Abnormal tooth color is any color other than white to yellowish-white.
Many things can cause teeth to become discolored. The change in color may affect the entire tooth, or it may appear as spots or lines in the tooth enamel. Enamel is the hard outer layer of the tooth.
Your genes affect your tooth color. Other things that can affect tooth color include:
- Diseases that are present at birth
- Environmental factors
Inherited diseases may affect the thickness of enamel or the calcium or protein content of the enamel. This can cause color changes. Metabolic diseases may cause changes in tooth color and shape.
Drugs and medicines taken by a mother during pregnancy or by a child during the time of tooth development can cause changes in the color and hardness of the enamel.
Some things that can cause teeth to become discolored are:
- Antibiotic tetracycline use before age 8
- Eating or drinking items that temporarily stain the teeth, such as tea or coffee
- Genetic defects that affect the tooth enamel, such as dentinogenesis and amelogenesis
- High fever at an age when teeth are forming
- Poor oral care
- Porphyria (a group of disorders caused by a buildup of natural chemicals in the body)
- Severe neonatal jaundice
- Too much fluoride from environmental sources (natural high water fluoride levels) or overuse of fluoride rinses, toothpaste, and fluoride supplements
Good oral hygiene will help if teeth are stained from a food or fluid, or if they are discolored due to poor cleaning.
Talk to your dentist about abnormal tooth color. However, if the color seems to be related to a medical condition, you should talk to your regular health care provider as well.
When to Contact a Medical Professional
Call your provider if:
- Your teeth are an abnormal color without an apparent cause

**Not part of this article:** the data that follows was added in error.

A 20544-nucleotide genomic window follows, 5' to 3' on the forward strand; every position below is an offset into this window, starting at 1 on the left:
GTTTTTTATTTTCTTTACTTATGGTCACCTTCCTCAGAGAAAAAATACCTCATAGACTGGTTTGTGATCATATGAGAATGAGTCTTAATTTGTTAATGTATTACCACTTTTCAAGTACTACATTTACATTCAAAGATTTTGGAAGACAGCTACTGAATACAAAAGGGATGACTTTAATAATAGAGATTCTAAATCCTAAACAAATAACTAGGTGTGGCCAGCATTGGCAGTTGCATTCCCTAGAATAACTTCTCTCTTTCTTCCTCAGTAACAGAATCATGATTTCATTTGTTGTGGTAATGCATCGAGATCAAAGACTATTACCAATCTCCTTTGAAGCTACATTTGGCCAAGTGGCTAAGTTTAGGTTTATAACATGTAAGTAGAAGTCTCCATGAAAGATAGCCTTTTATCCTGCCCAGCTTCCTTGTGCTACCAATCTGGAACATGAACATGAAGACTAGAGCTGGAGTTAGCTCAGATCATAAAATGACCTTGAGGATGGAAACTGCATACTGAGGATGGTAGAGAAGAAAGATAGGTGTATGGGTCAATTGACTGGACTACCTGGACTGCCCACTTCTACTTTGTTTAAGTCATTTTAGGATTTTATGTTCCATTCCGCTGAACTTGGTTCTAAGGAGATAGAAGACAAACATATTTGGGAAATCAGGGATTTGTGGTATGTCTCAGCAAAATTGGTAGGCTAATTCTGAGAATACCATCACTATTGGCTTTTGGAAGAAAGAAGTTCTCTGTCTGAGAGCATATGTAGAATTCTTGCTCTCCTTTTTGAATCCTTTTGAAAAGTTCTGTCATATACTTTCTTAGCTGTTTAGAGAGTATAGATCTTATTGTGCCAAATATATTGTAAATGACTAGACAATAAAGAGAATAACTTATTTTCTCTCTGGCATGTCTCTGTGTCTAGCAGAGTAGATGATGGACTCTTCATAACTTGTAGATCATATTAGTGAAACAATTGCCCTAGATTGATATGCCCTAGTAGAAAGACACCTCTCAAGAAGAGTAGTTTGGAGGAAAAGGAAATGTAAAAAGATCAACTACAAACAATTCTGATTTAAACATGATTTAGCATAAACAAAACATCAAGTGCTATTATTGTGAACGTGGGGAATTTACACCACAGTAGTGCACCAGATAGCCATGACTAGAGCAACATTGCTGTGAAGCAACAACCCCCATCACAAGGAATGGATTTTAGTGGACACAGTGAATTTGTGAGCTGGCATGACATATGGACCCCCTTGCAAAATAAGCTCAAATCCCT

- Abnormal tooth color lasts, even after cleaning your teeth well
What to Expect at Your Office Visit
Your dentist will examine your teeth and ask about your symptoms. Questions may involve:
- When the abnormal coloration began
- Foods you have been eating
- Medicines you are taking
- Personal and family health history
- Exposure to fluoride
- Oral care habits
- Other symptoms you may have
Diet-related discoloration and discoloration that is only on the surface may be eliminated with proper oral hygiene or teeth-whitening systems. More severe discoloration may need to be removed using fillings, veneers, or crowns.
Testing may not be necessary in many cases. However, if your provider suspects the discoloration may be related to a medical condition, testing may be needed to confirm the diagnosis.
Dental x-rays may be taken.
Discolored teeth; Tooth discoloration; Tooth pigmentation
Neville BW, Damm DD, Allen CM, Chi AC. Abnormalities of teeth. In: Neville BW, Damm DD, Allen CM, Chi AC, eds. Oral and Maxillofacial Pathology. 4th ed. St. Louis, MO: Elsevier; 2016:chap 2.
Tinanoff N. Development and developmental anomalies of the teeth. In: Kliegman RM, Stanton BF, St Geme JW, Schor NF, eds. Nelson Textbook of Pediatrics. 20th ed. Philadelphia, PA: Elsevier; 2015:chap 307.
Update Date 2/22/2016
Updated by: Michael Kapner, DDS, general and aesthetic dentistry, Norwalk Medical Center, Norwalk, CT. Review provided by VeriMed Healthcare Network. Also reviewed by David Zieve, MD, MHA, Isla Ogilvie, PhD, and the A.D.A.M. Editorial team.